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So long, Marlowe, you’re a swell private dick

May 26, 2013 40 comments

Trouble Is My business by Raymond Chandler. French title: Les ennuis, c’est mon problème.

Chandler_TroubleTrouble Is My Business is our Book Club’s choice for May. It’s a collection of four long short-stories, all featuring the iconic Philip Marlowe. It includes Trouble Is My Business (1939), Finger Man (1934), Gold Fish (1936) and Red Wind (1938). I’m not going to describe each story, I think it would be tedious to read. Suffice to say that I enjoyed the two last ones better than the two first, I found the plots easier to follow. To be honest, I took more pleasure in the atmosphere of the stories, the descriptions of the characters, the snapshots of LA than in the actual stories.

Trouble Is My Business is all about atmosphere. It’s gambling in shady places, crooks who cheat at the roulette, dubious politicians, gangsters, real and fake pearls, beautiful women, insurance rewards and encounters with the law. It involves a lot of guns, fights, killings, settlement of scores and kidnappings. Marlowe generally manages to lose his gun, takes physical blows with philosophy and gets away from all kinds of perilous situations. Being a European, I have never seen a gun in my life, so I sure don’t know the difference between a .22 and a .38. It seems to matter as Chandler keeps mentioning the calibre of the weapons. I had to look for pictures on the internet.

We’re in what we now call classic Noir. The stories are set in Chandler’s faded office in LA, in casinos or impersonal apartments or luxurious hotel suites. It means cigarettes smoke, hats, cigars and whiskey. A lot of whiskey. Marlowe’s judgement is sometimes clouded by alcohol:

So far I had only made four mistakes. The first was mixing in at all, even for Kathy Horne’s sake. The second was staying mixed after I found Peeler Mardo dead. The third was letting Rush Madder see I knew what he was talking about. The fourth, the whiskey, was the worst.

These four stories show different facets of Marlowe: friend with a crook, cooperating with the DA, working for an insurer, accepting jobs as a subcontractor for another PI. He’s always short of cash and thus ready to take on any job to earn money as long as it doesn’t flirt too dangerously with illegality.

More than anything else, I LOVE Chandler’s style. His style is brilliant and I’m not even sure I really catch how brilliant it is since English isn’t my native language. I just know I don’t want to read him in French, unless it’s translated by Boris Vian. For example, I don’t agree with the French translation of Trouble Is My Business. In English, business can be understood as “it’s my occupation” since taking care of other people’s troubles is a PI’s job, and also as a reference to his meddling in other people’s life, like in the expression it’s none of your business. When it’s translated into Les ennuis, c’est mon problème, only the second meaning remains. With Les ennuis, c’est mon business or Les ennuis, c’est mes affaires, you can keep both meanings. In any case, this translation is still better than the former one, Les pépins, c’est mes oignons. But back to Chandler’s style. Brilliant, I was saying.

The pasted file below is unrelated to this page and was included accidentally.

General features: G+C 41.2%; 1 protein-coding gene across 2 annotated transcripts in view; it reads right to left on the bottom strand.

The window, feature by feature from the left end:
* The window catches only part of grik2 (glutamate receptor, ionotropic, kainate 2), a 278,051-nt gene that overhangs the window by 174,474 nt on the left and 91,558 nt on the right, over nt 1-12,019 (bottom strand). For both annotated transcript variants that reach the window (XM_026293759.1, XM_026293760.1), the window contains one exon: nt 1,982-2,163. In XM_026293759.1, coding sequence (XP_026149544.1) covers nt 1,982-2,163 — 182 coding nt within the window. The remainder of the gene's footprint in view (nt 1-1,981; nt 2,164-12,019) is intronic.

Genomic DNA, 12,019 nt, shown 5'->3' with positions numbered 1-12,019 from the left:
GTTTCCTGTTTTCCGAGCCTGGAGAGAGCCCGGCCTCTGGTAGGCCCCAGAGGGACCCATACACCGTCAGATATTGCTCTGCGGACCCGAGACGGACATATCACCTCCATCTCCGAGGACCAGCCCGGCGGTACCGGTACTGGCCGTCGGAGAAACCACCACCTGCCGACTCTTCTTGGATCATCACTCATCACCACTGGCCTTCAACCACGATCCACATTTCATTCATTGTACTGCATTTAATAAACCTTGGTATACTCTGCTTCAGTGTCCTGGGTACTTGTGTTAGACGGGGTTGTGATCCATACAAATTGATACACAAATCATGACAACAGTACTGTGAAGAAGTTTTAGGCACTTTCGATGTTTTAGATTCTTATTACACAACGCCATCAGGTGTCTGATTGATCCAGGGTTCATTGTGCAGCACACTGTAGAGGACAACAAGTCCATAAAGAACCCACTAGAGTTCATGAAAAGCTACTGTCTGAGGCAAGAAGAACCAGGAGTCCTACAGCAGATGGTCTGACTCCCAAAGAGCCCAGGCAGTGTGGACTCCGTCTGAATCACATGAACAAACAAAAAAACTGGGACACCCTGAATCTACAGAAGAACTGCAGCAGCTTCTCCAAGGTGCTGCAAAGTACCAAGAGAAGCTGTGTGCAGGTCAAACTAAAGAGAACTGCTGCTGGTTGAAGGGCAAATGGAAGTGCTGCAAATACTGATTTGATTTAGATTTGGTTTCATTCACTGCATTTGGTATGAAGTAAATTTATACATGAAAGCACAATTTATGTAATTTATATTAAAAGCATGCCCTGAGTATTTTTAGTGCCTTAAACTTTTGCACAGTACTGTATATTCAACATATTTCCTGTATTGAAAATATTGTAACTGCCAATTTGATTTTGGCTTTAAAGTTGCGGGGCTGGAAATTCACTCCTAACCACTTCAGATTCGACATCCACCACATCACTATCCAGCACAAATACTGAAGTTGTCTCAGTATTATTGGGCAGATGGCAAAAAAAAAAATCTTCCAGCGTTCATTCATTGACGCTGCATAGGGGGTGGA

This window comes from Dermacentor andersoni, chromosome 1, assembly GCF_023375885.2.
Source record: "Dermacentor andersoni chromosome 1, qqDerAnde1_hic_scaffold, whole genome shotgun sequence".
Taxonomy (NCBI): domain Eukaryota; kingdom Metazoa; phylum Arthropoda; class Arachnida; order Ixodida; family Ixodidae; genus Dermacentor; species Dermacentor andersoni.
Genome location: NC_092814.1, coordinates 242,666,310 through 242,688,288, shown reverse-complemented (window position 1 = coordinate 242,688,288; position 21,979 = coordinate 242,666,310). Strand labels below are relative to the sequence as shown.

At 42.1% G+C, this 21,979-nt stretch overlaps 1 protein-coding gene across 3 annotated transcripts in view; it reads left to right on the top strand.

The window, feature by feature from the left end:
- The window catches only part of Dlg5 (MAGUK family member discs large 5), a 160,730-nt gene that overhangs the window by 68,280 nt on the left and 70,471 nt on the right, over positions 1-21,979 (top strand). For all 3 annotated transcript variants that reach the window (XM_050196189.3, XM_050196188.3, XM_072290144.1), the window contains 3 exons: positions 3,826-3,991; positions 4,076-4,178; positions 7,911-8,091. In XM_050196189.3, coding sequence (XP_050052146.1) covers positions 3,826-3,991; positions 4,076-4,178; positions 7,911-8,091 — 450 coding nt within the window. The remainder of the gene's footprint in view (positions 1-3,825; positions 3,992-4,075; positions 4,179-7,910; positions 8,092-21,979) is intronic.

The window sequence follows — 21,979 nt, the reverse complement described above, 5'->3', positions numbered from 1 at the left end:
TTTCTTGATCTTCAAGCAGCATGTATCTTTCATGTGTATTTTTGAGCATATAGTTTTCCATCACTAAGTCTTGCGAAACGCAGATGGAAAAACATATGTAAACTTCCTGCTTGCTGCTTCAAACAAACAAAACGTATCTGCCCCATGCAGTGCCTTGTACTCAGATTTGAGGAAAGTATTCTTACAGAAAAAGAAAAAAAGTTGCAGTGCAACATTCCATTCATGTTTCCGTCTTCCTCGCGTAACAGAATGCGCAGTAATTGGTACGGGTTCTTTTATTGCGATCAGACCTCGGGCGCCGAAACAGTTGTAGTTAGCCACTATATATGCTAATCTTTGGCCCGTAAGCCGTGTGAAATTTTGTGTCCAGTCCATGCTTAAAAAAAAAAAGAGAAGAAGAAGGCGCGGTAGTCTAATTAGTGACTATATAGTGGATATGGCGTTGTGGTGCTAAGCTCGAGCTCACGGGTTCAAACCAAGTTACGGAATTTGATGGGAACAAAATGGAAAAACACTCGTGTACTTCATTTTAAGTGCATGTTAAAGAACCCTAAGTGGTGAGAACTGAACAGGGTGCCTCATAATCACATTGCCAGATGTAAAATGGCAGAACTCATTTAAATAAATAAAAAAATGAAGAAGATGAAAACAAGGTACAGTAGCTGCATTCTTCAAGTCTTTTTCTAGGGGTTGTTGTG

I love the short sentences, the economy of words, the punching images that paint a whole picture with short, strong and confident strokes of his literary paintbrush. In the blink of a paragraph, he takes you to a troubled night in LA.

There was a desert wind blowing that night. It was one of those hot dry Santa Anas that come down through the mountain passes and curl your hair and make your nerves jump and your skin itch. On nights like that every booze party ends in a fight. Meek little wives feel the edge of the carving knife and study their husbands’ necks. Anything can happen. You can even get a full glass of beer at a cocktail lounge.

In a few sentences, you see a man, his social position and have a glimpse of his character:

The man who sat behind a flat desk was Frank Dorr, the politico. He was the kind of man who liked to have a desk in front of him, and shove his fat stomach against it, and fiddle with things on it, and look very wise.

Chandler_ProblèmeIn a phrase, he can describe a woman (A redheaded number with bedroom eyes.) or a predicament (His eyes measured me for a coffin, in spite of their suffering.) Is there another adjective than brilliant?

His stories are engrossing because they’re told by Marlowe himself. We hear Philip Marlowe. Although I haven’t seen a lot of black and white movies – for some reason I have trouble staying in front of a film when I’m not in a cinema—I could see the cinematographic side of the short-stories with Marlowe’s voice-over. I couldn’t imagine it differently from a low voice, spoken smoothly but with clenched teeth and typical American pronounciation that makes me read subtitles because I don’t understand everything. The fact that the PI relates the story himself creates a bond with the reader and makes the stories more attractive. Of course Marlowe’s attitude toward life and its little coincidences, adventures and disillusion add to the mix.

I ended up musing about the Chandler paradox: he writes in a genre you usually read more for the plot than for the style and I ended up reading him more for the style than for the plot.

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